Every year brings more possibilities in housing. The four-year residential-college system has gotten the most press, but other options recently have been instituted as well: substance-free rooms, single-sex-area housing, and — already in the Graduate College and being proposed for some undergrad rooms — gender-neutral housing. Last year, Chang lived in the so-called Nunnery, half of 1915 Hall set aside for women; the other half was the all-male “Monastery.” Segregating women and men may seem retrograde, a throwback to the situation of 40 years ago when the first 171 female undergraduates huddled in Pyne Hall. But the increased religious diversity of the campus and the presence of observant women who do not wish to collide with men in their hallways while towel-clad and dripping wet has led to this option being made available in Butler and Whitman colleges and in one upperclass entryway in Laughlin Hall. Chang found herself in single-sex-area housing almost by accident. “It was my third choice in room draw. Many of us weren’t sure how we got there. It was a very diverse group of 24 girls, of whom only two had chosen it on moral grounds. It was quieter and calmer, but there were many men nearby — so on the whole, it didn’t make much difference.”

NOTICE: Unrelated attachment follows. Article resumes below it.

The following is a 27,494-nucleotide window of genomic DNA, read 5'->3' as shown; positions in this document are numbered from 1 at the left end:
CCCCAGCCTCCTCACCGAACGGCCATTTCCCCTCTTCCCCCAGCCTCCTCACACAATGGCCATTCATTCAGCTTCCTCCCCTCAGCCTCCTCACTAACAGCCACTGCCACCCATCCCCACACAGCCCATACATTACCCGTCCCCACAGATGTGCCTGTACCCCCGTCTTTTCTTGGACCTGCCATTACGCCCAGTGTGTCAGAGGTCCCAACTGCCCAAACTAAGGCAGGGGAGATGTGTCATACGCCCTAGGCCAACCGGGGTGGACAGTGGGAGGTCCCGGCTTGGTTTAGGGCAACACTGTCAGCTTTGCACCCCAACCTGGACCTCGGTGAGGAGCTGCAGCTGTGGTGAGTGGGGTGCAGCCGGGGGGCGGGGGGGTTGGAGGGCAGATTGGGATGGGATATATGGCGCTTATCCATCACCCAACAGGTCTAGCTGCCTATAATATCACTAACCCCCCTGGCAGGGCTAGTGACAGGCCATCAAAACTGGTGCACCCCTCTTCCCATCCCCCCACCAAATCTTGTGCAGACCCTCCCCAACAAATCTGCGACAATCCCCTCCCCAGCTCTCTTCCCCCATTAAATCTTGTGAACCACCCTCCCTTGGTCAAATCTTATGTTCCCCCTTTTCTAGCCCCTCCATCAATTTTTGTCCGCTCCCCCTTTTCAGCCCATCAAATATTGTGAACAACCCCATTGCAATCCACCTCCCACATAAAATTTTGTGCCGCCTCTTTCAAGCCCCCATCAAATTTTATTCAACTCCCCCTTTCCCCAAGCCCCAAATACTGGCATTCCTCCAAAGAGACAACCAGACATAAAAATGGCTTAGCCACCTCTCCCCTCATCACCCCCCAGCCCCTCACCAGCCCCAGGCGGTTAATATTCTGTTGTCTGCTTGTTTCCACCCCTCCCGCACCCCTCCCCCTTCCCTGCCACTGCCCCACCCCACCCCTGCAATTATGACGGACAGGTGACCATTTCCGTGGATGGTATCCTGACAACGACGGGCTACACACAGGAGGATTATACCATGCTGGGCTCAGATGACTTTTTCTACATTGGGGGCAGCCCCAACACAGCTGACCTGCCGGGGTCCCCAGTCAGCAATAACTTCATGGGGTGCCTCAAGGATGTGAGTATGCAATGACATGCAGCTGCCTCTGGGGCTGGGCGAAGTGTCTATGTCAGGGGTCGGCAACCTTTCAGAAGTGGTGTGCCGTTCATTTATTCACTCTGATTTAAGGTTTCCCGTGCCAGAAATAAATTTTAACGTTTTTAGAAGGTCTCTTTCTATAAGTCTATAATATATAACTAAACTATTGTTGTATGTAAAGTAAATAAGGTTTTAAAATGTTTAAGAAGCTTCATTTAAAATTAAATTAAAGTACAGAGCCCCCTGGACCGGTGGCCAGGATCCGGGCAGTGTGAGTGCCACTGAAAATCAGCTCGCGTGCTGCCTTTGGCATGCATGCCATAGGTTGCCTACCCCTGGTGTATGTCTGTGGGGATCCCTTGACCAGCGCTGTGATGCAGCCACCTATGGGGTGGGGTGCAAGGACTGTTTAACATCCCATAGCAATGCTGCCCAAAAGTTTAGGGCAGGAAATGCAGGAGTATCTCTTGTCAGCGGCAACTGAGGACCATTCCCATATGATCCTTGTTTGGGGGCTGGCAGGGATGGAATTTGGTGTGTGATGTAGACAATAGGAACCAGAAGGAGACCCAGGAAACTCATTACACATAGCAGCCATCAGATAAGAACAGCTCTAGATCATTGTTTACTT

In substance-free housing, first established in 2002, participants agree to refrain from using alcohol or drugs in the building and from making a ruckus as they stumble in from Prospect Avenue. (All dorms have been smoke-free since 2005.) The option has expanded enormously from the mere 10 beds set aside for it originally, to 365 today. “Each year we have more of a demand than a supply,” says Michael Olin, director of student life in Wilson College, where two entire dormitories have been designated “sub-free” this year. One is Dodge-Osborn Hall, where two big suites, once known as the Zoo and Sub-Zoo, were long infamous for boozy binges. Another suite, 211 Gauss, became sub-free this fall, one more storied haunt of merry revelers now fallen silent except for the studious tap-tapping of calculators. Critics cry that it’s all part of President Tilghman’s diabolical scheme to banish fun from campus forever. Wilson College seems quieter now, says Olin. Since he arrived two years ago, Public Safety has broken up a couple of dozen parties there, but never in the substance-free zones. “I’d love to see more sub-free dorms,” he says.